Making a difference beyond the kitchen:
Top chefs are leading movements for social change and sustainability
©DanielTöchterle Chef Norbert Niederkofler of St.Hubertus
Sustainability has become a buzzword in the food world, as an increasing number of chefs have started projects to effect social and environmental change. “Among our profession, there’s been a shift from concentrating on the artistic side of our work to caring about the earth and issues of health and welfare,” says Shinobu Namae of L’effervescence, winner of the 2018 Asia’s 50 Best Restaurants Sustainable Restaurant award. Sustainability means more than recycling and using organic produce: it’s a wide-ranging and multifaceted concept, requiring different approaches in different parts of the world. Here are some perspectives from global leaders in the restaurant industry.
What a tiny mountain town can teach the world
Seven years ago, Norbert Niederkofler made a radical decision. He took imported foods completely off the menu at St. Hubertus, the three-Michelin-starred restaurant nestled in the Dolomites mountains of northeastern Italy. Gone were foie gras and pigeon, replaced by calf tripe, eel, and river trout – ingredients endemic to the South Tyrol region where Niederkofler was born and raised.
At first, the transition wasn’t easy. “People asked, ‘Where’s the foie gras?’ and we had to tell them that we didn’t serve it anymore. A lot of people stopped coming to the restaurant, but new people came who understood what we were doing,” he recalls.
When St. Hubertus opened in 1996, Niederkofler had recently returned from several years abroad, honing his skills in London and Munich before traveling to New York to work for Daniel Bouley. He started making international cuisine, but soon realized that “it doesn’t make sense to bring food from overseas here because you don’t get the real feeling of the place.” Over time, he developed a hyper-local approach to cuisine that he calls, “cook the mountain,” relying on native ingredients such as wild berries and freshwater fish. Instead of olive oil, which his not traditionally found in the Tyrolean kitchen, he uses herb-infused grapeseed oil and substitutes piquant fermented products for lemons: “When you see the mountains, breathe the air, and eat the food that grows here, it’s a 360-degree experience,” he says.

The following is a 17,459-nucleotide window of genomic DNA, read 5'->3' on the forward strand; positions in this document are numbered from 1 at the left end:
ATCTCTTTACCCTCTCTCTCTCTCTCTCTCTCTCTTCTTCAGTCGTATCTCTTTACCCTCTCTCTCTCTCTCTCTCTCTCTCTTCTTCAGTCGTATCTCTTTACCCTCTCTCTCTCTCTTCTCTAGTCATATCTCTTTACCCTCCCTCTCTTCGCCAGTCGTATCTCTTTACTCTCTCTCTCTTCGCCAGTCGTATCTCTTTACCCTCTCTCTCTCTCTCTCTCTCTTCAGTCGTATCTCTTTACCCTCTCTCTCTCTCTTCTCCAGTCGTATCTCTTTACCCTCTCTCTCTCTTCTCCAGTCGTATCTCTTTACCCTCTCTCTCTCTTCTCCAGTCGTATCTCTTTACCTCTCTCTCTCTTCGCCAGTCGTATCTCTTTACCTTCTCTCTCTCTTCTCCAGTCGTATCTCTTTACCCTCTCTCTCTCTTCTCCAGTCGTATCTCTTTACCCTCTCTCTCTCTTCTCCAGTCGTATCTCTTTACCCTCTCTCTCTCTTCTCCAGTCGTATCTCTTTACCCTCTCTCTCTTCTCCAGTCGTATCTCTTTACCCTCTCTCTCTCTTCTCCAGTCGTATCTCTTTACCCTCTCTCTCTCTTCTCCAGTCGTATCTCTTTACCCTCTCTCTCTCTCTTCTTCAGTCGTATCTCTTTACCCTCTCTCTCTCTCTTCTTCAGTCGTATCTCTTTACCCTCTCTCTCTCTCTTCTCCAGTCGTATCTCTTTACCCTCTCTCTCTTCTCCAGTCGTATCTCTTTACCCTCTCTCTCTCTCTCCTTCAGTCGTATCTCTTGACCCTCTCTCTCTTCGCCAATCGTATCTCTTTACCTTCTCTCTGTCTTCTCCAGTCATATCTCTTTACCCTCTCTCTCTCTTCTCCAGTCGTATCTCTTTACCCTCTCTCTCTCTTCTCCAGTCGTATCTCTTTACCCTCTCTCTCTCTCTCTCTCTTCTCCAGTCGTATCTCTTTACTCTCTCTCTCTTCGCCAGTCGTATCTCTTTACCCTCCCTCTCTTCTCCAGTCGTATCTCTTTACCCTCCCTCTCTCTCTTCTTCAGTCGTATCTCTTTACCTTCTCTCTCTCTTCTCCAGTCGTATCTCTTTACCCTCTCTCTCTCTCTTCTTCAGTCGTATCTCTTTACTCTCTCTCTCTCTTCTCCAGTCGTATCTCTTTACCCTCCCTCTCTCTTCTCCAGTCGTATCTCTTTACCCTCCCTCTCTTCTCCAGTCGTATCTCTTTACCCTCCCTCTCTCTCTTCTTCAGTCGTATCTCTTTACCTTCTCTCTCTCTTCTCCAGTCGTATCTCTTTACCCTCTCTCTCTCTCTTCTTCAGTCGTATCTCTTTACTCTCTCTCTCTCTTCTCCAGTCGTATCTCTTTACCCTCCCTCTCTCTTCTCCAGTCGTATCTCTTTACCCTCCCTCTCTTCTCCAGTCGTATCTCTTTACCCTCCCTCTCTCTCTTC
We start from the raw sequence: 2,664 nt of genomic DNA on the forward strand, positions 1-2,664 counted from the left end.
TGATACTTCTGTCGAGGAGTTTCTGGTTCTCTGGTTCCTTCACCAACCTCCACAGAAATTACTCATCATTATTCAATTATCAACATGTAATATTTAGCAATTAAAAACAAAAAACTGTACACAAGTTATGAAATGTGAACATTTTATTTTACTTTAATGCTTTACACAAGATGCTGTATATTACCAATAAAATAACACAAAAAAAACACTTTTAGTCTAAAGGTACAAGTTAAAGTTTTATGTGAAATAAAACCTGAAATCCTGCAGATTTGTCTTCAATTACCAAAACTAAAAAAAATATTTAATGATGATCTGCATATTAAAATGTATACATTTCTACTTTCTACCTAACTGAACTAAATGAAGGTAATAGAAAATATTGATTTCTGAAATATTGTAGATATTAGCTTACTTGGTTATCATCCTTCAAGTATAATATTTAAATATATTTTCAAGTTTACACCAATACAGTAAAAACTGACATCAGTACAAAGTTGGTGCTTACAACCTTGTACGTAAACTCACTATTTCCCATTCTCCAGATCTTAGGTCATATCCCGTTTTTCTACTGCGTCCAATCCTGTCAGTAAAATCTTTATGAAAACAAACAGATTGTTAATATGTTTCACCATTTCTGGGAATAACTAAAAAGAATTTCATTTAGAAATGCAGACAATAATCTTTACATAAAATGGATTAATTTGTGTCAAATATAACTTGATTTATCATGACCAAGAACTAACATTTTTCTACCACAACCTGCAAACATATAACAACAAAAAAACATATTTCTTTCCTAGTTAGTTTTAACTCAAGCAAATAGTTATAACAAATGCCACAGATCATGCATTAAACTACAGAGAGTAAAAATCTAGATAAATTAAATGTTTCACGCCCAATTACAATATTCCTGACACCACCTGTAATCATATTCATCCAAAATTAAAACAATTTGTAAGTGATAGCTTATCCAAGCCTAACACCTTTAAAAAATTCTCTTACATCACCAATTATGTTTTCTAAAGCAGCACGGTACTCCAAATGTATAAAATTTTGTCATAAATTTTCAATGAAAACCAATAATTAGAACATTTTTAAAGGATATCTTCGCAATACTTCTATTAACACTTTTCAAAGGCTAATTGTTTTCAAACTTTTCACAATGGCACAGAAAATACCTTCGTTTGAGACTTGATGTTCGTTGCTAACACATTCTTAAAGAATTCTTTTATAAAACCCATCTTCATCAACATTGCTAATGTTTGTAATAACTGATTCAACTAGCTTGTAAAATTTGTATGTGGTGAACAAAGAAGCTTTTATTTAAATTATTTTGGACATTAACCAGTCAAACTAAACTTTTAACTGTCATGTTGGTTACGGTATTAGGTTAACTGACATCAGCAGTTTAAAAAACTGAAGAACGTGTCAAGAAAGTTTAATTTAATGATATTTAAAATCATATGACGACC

Eight years ago, he gathered a group of chefs to exchange ideas on how to work more sustainably. Seeking to open the discussions to a global audience, he launched Care’s, an annual symposium that explores ethical concerns in the restaurant industry, in 2015. This year’s event, which drew hundreds of guests from around the world, focused on food waste and featured speakers such as Lara Gilmore of Osteria Francescana, Leonor Espinosa of restaurant Leo in Bogota, and Matt Orlando of Copenhagen’s Amass. In an upcoming edition, Niederkofler will tackle the issue of working conditions: “We have to change the crazy way we work in this industry. If we don’t, we won’t have a business anymore,” he says.
Empowerment through food in Latin America
Leonor Espinosa didn’t set out to become an activist. But when her work as a chef took her to rural villages ravaged by years of political conflict and drug trafficking, she realized that food could provide a means of empowerment to impoverished communities. She made it her mission to find ways to boost local agriculture, revive culinary traditions and create new commercial pathways for indigenous products.
“There were families in absolute poverty, and I wanted to take part in improving their lives,” she says, pointing out that, while Colombia is the second most biologically diverse country in the world, “there is no government support in Colombia for an agricultural revolution.”
Espinosa has constructed a network of producers in predominantly indigenous and Afro-Colombian communities that supply her two Bogota eateries with exotic delicacies. Based on the concept of Colombia’s varied ecosystems, the contemporary menu at restaurant Leo includes dishes such as freshwater pirarucu fish with bitter yucca and ojo de pez chilies from the tropical rainforest.